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‘Concerning gaps’ in measles immunity revealed among hospital staff

Some secondary healthcare staff may be putting themselves at risk of contracting measles and spreading the virus to others by opting out of vaccination, a recent medical journal correspondence has suggested.

In a letter published in The Lancet, researchers from the University of Birmingham highlighted the ‘concerning gap’ in measles immunity among healthcare workers in the UK, with as many as one in five not fully immunised against the infection.

The risk is particularly high for younger workers born after 1998, where vaccine hesitancy leaves them vulnerable to infection and may facilitate the spread of the infection.

The researchers stated that all healthcare workers who come in contact with patients should have their immune status assessed. If they are found not to have immunity, they should be offered a measles-containing vaccination, as recommended in the national measles guidelines.

In January 2024, the UK Health Security Agency declared the rapid increase in measles cases a national incident. The measles vaccination programme has successfully reduced measles transmission in the UK in the past. However, erroneous concerns about the safety of the MMR vaccine undermined this effort, resulting in a recent rise in infections.

Using data from the VIBRANT study, which looks at the immune response of healthcare workers across the UK and is a substudy of the UK SIREN study, the researchers examined the immune system of 200 healthcare workers recruited from NHS hospitals across the UK. The cohort had a median age of 51 and was 81% female.

An additional, younger cohort with a median age of 42 was also examined. The second cohort was recruited from the CoCo study and involved 413 healthcare workers, three-quarters of whom were female.

Using the anti-measles virus ELISA (IgG) – a laboratory test that can detect and measure the presence of IgG antibodies against the measles virus – the researchers determined levels of protection against measles, alongside clinical and demographic characteristics of the participants.

In both cohorts, the researchers found that measles immunity is currently suboptimal. Increasing age was linked with better immunological protection, with older healthcare workers having higher levels of immunity than younger colleagues. For every increasing year of age, the researchers found the odds ratio of returning a positive IgG result increased by 1.06.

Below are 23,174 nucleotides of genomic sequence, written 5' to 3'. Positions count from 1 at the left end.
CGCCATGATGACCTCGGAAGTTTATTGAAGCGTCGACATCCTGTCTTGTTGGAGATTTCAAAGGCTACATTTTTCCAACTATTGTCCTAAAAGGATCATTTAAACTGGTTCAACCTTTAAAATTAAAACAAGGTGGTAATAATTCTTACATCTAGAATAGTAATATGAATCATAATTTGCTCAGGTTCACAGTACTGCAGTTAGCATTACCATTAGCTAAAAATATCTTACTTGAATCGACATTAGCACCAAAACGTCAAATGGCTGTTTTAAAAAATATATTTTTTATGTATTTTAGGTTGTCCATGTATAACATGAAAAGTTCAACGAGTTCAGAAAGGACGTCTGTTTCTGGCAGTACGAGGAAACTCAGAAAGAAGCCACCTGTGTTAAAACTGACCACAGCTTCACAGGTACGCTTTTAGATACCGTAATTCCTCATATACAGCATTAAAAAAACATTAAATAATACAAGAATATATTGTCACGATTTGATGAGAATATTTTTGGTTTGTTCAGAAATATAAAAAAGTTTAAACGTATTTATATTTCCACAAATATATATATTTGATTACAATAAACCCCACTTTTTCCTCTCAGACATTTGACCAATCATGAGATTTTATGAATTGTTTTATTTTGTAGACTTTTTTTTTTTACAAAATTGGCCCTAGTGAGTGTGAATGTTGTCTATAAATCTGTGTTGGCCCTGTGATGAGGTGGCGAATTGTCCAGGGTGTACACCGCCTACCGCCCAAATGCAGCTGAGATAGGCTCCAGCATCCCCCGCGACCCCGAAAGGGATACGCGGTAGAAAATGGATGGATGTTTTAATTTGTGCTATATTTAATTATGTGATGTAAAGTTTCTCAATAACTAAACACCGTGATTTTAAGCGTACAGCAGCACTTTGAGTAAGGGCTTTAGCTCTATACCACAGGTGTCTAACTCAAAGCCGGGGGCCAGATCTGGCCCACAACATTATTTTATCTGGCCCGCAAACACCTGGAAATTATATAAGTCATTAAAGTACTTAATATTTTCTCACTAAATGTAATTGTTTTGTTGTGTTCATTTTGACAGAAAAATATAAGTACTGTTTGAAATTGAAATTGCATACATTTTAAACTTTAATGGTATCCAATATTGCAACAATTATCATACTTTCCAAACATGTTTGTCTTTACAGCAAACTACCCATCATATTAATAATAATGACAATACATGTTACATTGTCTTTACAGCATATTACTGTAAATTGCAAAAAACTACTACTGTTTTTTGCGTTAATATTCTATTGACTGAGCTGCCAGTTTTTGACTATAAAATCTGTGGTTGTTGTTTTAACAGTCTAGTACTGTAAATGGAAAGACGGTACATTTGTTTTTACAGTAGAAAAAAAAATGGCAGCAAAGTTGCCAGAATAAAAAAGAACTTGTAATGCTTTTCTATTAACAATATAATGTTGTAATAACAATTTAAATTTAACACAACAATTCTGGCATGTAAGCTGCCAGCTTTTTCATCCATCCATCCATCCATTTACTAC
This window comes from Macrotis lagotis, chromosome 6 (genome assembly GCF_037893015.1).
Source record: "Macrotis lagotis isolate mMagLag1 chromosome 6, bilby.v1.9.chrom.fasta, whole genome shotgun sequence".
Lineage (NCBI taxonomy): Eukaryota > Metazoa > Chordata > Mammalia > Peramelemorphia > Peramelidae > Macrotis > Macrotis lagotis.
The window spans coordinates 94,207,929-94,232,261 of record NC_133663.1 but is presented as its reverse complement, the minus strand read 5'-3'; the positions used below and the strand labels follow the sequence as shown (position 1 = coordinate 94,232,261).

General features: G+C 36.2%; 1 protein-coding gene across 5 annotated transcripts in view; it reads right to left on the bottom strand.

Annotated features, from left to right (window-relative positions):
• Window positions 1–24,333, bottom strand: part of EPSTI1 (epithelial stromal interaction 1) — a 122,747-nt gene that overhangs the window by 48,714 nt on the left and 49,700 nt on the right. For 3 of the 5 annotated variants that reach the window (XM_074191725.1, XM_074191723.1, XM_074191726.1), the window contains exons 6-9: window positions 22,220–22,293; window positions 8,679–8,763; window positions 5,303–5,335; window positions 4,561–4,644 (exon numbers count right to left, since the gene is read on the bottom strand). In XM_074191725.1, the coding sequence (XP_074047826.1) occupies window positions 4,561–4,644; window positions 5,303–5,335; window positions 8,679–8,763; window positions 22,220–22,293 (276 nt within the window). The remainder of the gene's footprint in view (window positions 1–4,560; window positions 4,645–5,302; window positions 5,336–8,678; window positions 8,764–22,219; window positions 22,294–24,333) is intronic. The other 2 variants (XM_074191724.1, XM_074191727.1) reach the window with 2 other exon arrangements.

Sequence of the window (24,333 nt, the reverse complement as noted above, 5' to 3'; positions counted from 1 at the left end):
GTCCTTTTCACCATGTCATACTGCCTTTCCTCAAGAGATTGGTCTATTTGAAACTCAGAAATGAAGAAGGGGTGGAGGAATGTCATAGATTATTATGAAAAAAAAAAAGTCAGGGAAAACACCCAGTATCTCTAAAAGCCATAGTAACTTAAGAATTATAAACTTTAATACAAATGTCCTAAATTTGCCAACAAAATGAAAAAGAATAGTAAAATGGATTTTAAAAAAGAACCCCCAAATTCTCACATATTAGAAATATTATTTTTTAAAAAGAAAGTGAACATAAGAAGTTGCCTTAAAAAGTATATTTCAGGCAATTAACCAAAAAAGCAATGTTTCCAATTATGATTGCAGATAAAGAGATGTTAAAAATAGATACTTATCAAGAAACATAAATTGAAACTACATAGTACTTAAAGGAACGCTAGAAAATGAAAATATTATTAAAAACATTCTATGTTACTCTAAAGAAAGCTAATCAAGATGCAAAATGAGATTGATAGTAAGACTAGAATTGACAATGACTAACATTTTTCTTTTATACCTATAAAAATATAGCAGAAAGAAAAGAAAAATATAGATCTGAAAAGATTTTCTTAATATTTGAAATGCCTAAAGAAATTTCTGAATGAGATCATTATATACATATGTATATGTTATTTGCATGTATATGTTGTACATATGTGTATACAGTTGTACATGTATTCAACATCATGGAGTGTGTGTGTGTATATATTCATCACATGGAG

In the first cohort of 200 participants, six (3%) had no measles immunity and eight (4%) had unclear results, meaning immunity levels could not be determined. In the second cohort of 415 younger workers, 54 (13%) were negative for measles antibodies and 31 (8%) had equivocal results.

Professor Alex Richter, professor and honorary consultant in clinical immunology at the University of Birmingham and lead author of the paper, said: ‘Our new research highlights a concerning gap in measles immunity among healthcare workers, who may unwittingly be putting themselves and vulnerable populations at avoidable risk.’

She added: ‘Healthcare workers in patient-facing roles, especially those working with children and immune-compromised individuals, are at risk of contracting and spreading measles if they are not fully immune to measles.’

The researchers suggest the fall in immunity is partly due to the success of the measles vaccination programme. With so few measles cases in the last 20 years, people who remained unvaccinated were unlikely to acquire immunity through infection. In addition, concerns about the MMR vaccine, which emerged in 1998, could account for the compromised vaccine uptake in those born after this time, the researchers added.

Dr Antonia Ho, clinical senior lecturer and consultant in infectious diseases at the MRC-University of Glasgow Centre for Virus Research and first author of the letter, advised that healthcare workers should check their vaccine history if uncertain and be offered vaccination.

She added: ‘Vaccination remains the most effective method of controlling measles. Therefore, every effort should be made to support health care workers, who are on the front lines of patient care, to ensure they are protected against measles to safeguard themselves and their patients.’

A version of this article was originally published by our sister publication Nursing in Practice.